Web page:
- زمان مطالعه 4 دقیقه
- سطح خیلی ساده
دانلود اپلیکیشن «زیبوک»
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متن انگلیسی فصل
CHAPTER TWENTY TWO
The Hunter Hunted
Kemp had set off running, running to save his life as he had seen Mr Marvel run down the hill road. Never, he thought, had he seemed to run so slowly.
People looked at him. They saw fear in his face.
Now he was rushing to the town below, where people were standing or walking in groups.
He slowed down and then heard rapid footsteps behind.
‘The Invisible Man,’ he cried. He thought of going into the police station, but changed his mind, turned down a side street and then into a yard, into a little house and so back into the main road.
A crowd had collected in the street; there was a noise of running feet. A big man, a few yards away, was swinging a heavy spade, striking at something. Another man came out of a shop with a thick stick in his hand. ‘Spread out! Spread out!’ cried someone. Kemp stopped and looked round, breathing heavily. ‘He’s close!’ he cried. ‘Form a line across-‘
He was hit hard under the ear and tried to turn round towards his unseen enemy. Then he was hit again under the jaw, and fell to the ground. In another moment a knee was digging into his chest and hands held his throat, but one hand was weaker than the other; then the spade of the big man came through the air above him, and struck something. He felt warm blood on his face. The hold on his throat was loosened and Kemp rolled on top of his enemy.
‘I’ve got him!’ cried Kemp. ‘Help! Help - hold him! He’s down! Hold his feet!’
In another second there was a rush of people to the struggle. There was no shouting after Kemp’s cry - only a sound of blows and feet and heavy breathing.
Then the Invisible Man got to his feet. Kemp still held his legs. Then someone got hold of his neck and pulled him back. Down went the pile of struggling, kicking men again. Then suddenly came a wild cry that died away into silence.
‘Get back!’ cried Kemp. ‘He’s hurt, I tell you. Stand back.’
A doctor was feeling the unseen body.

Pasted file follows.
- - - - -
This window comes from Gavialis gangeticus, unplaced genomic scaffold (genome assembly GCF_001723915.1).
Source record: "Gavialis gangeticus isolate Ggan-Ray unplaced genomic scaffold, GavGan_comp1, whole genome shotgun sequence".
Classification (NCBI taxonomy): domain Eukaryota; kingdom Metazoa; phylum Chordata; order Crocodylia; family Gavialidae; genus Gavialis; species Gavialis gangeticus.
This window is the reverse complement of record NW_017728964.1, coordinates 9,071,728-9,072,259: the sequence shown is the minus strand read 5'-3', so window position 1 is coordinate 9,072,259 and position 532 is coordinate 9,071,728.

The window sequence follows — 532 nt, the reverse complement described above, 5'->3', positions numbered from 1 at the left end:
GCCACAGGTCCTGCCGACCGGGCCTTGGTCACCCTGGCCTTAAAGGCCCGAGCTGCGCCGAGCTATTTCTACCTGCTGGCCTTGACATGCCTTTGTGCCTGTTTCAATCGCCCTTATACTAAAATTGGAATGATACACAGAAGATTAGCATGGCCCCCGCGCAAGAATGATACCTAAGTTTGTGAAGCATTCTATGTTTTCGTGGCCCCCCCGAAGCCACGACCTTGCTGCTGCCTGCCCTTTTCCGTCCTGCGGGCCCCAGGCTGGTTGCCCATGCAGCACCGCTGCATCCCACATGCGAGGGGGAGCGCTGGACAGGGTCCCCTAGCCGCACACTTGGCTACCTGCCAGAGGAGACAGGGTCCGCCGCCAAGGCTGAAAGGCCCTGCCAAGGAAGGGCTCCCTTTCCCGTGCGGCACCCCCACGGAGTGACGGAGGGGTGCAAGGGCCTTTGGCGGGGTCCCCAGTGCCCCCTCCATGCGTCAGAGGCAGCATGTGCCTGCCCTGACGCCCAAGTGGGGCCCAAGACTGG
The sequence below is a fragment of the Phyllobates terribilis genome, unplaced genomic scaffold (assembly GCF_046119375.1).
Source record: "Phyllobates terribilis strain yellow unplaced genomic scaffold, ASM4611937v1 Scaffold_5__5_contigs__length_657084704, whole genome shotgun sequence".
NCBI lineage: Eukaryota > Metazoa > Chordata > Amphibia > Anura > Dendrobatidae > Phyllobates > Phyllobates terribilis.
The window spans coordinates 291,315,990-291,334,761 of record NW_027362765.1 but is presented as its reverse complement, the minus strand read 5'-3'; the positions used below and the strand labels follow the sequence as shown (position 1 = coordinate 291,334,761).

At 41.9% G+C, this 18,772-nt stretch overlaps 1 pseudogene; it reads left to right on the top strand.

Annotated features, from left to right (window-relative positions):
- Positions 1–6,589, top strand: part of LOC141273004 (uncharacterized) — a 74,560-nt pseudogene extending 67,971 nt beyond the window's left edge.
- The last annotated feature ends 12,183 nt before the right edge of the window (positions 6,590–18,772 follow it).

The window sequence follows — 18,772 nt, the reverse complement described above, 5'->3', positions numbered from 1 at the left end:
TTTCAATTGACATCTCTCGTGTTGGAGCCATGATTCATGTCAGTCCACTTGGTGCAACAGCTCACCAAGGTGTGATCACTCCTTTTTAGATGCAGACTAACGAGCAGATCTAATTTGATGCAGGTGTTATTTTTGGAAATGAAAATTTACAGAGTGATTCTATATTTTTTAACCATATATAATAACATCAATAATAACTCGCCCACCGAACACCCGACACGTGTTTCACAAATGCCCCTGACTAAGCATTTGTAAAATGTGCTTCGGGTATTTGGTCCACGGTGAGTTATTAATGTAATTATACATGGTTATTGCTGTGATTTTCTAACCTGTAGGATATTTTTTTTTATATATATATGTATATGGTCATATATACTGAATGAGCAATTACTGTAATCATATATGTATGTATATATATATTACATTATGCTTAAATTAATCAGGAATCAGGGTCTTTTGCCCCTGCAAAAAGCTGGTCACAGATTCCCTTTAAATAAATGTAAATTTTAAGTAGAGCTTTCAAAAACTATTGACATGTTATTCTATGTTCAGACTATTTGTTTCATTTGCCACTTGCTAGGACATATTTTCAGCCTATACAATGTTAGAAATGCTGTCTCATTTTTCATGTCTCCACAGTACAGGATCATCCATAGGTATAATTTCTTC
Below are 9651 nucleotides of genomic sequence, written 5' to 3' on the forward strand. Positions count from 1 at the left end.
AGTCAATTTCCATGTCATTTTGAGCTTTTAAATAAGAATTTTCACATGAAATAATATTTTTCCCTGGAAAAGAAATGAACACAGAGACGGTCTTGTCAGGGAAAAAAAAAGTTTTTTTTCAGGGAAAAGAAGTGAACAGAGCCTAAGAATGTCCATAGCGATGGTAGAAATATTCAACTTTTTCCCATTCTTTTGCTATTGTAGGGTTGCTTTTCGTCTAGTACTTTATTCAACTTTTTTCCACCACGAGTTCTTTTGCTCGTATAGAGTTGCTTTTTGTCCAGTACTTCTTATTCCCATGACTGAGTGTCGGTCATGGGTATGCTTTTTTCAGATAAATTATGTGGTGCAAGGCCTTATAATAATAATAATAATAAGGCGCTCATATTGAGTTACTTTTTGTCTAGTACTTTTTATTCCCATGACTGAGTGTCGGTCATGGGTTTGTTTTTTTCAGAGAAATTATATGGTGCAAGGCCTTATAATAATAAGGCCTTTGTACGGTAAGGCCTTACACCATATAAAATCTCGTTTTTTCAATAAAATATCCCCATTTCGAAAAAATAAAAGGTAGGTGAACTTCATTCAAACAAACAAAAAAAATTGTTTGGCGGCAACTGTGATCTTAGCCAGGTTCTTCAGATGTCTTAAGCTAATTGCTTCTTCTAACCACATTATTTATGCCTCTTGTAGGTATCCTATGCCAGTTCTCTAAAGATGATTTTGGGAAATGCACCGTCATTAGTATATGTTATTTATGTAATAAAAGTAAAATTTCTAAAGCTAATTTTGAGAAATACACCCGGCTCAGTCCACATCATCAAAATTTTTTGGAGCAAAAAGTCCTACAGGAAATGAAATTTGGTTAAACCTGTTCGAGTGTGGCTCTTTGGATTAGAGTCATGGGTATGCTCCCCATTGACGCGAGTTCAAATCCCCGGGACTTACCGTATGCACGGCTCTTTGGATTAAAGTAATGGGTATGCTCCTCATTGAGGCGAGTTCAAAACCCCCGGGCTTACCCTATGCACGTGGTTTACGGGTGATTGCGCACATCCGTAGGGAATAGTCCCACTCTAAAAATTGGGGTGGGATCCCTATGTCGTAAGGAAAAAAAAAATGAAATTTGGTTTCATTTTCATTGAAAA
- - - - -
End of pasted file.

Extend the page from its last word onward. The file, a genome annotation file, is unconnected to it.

‘The mouth is all wet,’ he said.
He stood up quickly, and then knelt down on the ground by the side of the unseen thing. More people joined the pushing crowd. Men were coming out of the houses. The doors of the inn stood wide open. Very little was said. Kemp felt around him; his hands seemed to pass through empty air. ‘He’s not breathing,’ he said, and then, ‘I cannot feel his heart. His side - ugh!’
An old woman, looking under the arm of the big man with the spade, cried out. ‘Look there!’ she said, and pointed. And looking where she pointed, everyone saw a shadowy, cloudy body. At first, they could see through it, but it was becoming more solid every moment.
‘Hello!’ cried the policeman. ‘Here are his feet showing!’
And so, slowly, beginning at his hands and feet, and spreading slowly to the centre of his body, that strange change continued. It was like the slow movement of a poison. They saw the glassy bones, then the flesh and skin, misty at first but slowly growing thicker and harder and more solid. Soon they could see his chest and his shoulders, and the faint shape of his face.
When at last the crowd made way for Kemp to stand back, there lay the bare and broken body of a young man of about thirty. His hair was white - not grey with age, but white as snow - and his eyes were bright like jewels. His expression was one of anger and fear.
‘Cover his face!’ cried a man. ‘In God’s name, cover that face!’
Someone brought a sheet. They covered him, and carried him into the inn. And there it was, on a bed in an ill-lighted bedroom, among a crowd of excited people, that Griffin, the first of all men to make himself invisible, ended his strange and terrible life.
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